Thus, petitioner may submit cross-interrogatories upon private respondent with sufficient fullness and freedom.

Finally, petitioner contends that since private respondent will have the testimonies of its witnesses in another jurisdiction, the sanction of penalty for perjury under our laws would not apply to them; and petitioner may not be able to enforce its own claim against private respondent, since it is domiciled in a foreign country and does not appear to have any assets in the Philippines. We will not venture to make any determination on this matter, as it would be premature, conjectural or anticipatory. We must only deal with an existing case or controversy that is appropriate or ripe for judicial determination, not one that is conjectural or merely anticipatory. [38]

WHEREFORE, the petition is GRANTED. The Resolutions dated September 11, 2002 and May 20, 2003 of the Court of Appeals in CA-G.R. SP No. 72596 are REVERSED and SET ASIDE. However, the Orders dated May 9, 2002 and July 3, 2002 issued by the Regional Trial Court of Pasig City in Civil Case No. 68530 stand.

SO ORDERED.

Ynares-Santiago, (Chairperson), Austria-Martinez, Chico-Nazario, Nachura, and Reyes, JJ., concur.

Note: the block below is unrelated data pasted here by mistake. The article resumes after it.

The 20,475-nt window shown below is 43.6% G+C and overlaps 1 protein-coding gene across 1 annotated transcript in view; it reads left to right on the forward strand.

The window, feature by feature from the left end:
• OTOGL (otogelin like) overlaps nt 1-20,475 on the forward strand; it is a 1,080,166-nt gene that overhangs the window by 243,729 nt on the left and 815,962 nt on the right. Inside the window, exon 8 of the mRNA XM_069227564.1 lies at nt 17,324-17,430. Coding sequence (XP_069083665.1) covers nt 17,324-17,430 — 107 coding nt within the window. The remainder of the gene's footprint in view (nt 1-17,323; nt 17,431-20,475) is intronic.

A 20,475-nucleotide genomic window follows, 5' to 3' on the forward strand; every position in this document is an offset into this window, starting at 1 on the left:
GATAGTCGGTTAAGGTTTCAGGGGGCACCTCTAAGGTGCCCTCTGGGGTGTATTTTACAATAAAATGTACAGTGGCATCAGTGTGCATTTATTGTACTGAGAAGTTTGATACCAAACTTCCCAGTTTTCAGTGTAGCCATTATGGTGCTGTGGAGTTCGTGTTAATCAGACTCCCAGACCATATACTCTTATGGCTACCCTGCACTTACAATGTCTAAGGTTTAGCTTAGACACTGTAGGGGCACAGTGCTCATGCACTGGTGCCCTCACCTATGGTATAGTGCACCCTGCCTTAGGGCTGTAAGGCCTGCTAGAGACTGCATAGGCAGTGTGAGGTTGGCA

* The Court of Appeals is named as respondent. Pursuant to Section 4, Rule 45 of the Rules of Court, the name of the Court of Appeals is deleted from the title.

[1] Penned by Justice Delilah Vidallon-Magtolis, and concurred in by Justices Renato C. Dacudao and Mario L. Guariña III; rollo, p. 20.

[2] Id. at 22.

[3] Rollo, pp. 23-26.

[4] Id. at pp. 66-70.

[5] Rollo, pp. 32-33.

[6] Should be 2001.

[7] Rollo, pp. 34-38.

[8] Id. at 39; penned by Judge Pablito M. Rojas.

[9] Id. at 47.

[10] Rollo, p. 20.

[11] Rollo, p. 206.

[12] Id. at 104-105.

[13] Id. at 103.

[14] See Lim v. Court of Appeals, G.R. No. 149748, November 16, 2006, 507 SCRA 38, 49-50.

[15] G.R. No. 129638, December 8, 2003, 417 SCRA 216.

[16] Donato v. Court of Appeals, supra note 15, at 223.

[17] Philippine Amusement and Gaming Corporation v. Angara, G.R. No. 142937, November 15, 2005, 475 SCRA 41, 52 citing Gutierrez v. Secretary of Department of Labor and Employment, G.R. No. 142248, December 16, 2004, 447 SCRA 107; Añonuevo v. Court of Appeals, G.R. No. 152998, September 23, 2003, 411 SCRA 621.

[18] Philippine Amusement and Gaming Corporation v. Angara, id.

[19] Valdecantos v. People, G.R. No. 148852, September 27, 2006, 503 SCRA 474, 483; Cusi-Hernandez v. Diaz, 390 Phil. 1245 (2000); Piglas-Kamao v. National Labor Relations Commission, G.R. No. 138556, May 9, 2001, 357 SCRA 640; Mendoza v. David, G.R. No. 147575, October 22, 2004, 441 SCRA 172.